Good Job (Korea): It is a challenge for me to try to use English and I can meet people from other countries. I would like to be a motivational public speaker in the future. So, attending ISS can help me with my communication skills.
Vii (Taiwan): I became interested in Korea from watching dramas and I liked the way the language sounded. This was a precious chance for me to come to live, and not just travel, in a foreign culture and make friends. If I didn’t come here, I would be doing an internship in Taiwan; I like this better. Also, in the future, I plan to teach Chinese to foreigners (Koreans or Americans) so it is good for me to study a second and third language like Korean and English.
Young (Korea): Next year, I will be going to the Korean Army Academy at Yeongcheon, Gyeongsanbuk-do (육군3사관학교) and I want to improve my English for the advancement of my future career and also meet people from other countries.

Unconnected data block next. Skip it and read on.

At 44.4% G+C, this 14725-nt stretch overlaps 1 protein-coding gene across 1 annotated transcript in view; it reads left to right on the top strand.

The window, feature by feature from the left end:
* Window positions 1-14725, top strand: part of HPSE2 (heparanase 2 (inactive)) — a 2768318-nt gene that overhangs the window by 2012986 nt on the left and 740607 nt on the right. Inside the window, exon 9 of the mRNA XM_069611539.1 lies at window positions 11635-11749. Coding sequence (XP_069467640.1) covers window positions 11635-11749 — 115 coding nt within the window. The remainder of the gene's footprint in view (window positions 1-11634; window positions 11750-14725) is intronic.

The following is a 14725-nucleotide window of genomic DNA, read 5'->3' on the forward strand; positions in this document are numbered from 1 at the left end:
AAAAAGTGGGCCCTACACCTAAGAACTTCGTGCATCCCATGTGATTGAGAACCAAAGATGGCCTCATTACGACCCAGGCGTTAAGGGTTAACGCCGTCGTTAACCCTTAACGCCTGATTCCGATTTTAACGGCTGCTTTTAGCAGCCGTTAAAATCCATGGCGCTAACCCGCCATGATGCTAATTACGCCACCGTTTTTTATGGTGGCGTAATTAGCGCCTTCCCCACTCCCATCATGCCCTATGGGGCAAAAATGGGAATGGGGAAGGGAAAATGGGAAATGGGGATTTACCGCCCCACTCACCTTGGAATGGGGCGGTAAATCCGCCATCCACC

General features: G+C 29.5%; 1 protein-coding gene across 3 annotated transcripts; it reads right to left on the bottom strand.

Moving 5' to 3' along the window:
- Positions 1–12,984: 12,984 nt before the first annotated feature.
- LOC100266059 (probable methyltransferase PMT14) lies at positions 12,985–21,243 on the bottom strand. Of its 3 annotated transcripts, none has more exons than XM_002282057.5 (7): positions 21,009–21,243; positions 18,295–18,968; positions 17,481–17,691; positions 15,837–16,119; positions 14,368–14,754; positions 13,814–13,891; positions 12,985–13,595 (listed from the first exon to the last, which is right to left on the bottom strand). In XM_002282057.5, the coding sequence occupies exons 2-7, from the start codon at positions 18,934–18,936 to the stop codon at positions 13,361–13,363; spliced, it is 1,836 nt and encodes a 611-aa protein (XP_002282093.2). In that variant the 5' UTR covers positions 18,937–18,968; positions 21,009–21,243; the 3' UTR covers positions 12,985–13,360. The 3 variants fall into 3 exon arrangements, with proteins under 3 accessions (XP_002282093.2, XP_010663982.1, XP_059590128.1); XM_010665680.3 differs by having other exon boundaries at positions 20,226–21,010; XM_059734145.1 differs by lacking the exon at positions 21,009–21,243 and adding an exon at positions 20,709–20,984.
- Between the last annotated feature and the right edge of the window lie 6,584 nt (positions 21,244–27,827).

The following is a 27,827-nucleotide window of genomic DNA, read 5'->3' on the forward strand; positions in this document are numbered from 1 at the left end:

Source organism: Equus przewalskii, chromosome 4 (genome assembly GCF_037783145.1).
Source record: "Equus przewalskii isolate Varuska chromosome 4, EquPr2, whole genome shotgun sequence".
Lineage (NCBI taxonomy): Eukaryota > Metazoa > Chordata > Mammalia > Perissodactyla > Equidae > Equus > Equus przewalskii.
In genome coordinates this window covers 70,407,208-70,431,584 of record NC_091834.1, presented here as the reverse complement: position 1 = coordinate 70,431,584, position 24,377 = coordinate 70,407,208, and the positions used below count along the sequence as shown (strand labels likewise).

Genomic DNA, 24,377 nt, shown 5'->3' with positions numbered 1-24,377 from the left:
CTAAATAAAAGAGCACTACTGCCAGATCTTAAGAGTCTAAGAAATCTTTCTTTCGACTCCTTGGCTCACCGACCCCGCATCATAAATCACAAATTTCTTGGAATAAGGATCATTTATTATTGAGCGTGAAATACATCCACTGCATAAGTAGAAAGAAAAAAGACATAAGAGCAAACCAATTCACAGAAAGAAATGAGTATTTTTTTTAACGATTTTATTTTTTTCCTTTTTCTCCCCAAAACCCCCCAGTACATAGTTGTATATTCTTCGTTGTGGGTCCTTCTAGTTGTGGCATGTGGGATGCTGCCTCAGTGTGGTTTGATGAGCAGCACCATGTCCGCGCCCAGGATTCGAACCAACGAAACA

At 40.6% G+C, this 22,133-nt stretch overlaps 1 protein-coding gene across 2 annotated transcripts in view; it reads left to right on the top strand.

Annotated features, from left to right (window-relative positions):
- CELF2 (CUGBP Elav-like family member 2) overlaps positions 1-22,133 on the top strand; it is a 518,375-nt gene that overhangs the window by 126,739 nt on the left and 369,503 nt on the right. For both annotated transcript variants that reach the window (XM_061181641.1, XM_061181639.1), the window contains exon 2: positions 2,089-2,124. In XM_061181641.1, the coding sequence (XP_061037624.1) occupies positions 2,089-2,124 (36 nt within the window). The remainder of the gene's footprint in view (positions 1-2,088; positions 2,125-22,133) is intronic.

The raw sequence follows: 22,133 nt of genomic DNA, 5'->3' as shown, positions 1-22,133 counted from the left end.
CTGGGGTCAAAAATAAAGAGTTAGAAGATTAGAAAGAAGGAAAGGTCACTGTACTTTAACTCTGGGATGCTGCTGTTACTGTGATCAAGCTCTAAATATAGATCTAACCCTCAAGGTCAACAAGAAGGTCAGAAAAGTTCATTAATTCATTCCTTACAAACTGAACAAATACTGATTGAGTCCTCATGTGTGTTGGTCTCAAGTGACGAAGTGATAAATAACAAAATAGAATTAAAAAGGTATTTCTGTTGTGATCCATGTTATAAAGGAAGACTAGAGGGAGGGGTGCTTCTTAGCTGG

Kim (Guam/USA): I became interested in Korea by watching Korean tv dramas when I was in high school and then through Korean friends I met at the University of Guam. So, I started studying Korean in Guam and decided this would be a great chance to know more about Korea though first-hand experience. I also received a scholarship. In the future, I would like to be a nurse, and knowing about other cultures will help me. I will be able to speak to Korean patients since we are getting a lot more visitors from Korea to Guam.
Minong (Korea): I studied in ISS last year and had a great time. I will go study for one semester in the USA and studying in ISS will help me prepare for that. Also, I plan to have my own school in the future so knowing about other cultures will help me.
River (China): My friends in China are crazy about Korea – dramas, music, tv shows, and fashion. So, they influenced me to come to Korea. Our university in China had a relationship with CBNU so I decided to come here. I want to be a translator for technical languages (engineering) in the future, so I would like to know Korean, English and German. I plan to study in Germany and maybe in the U.S. in the future.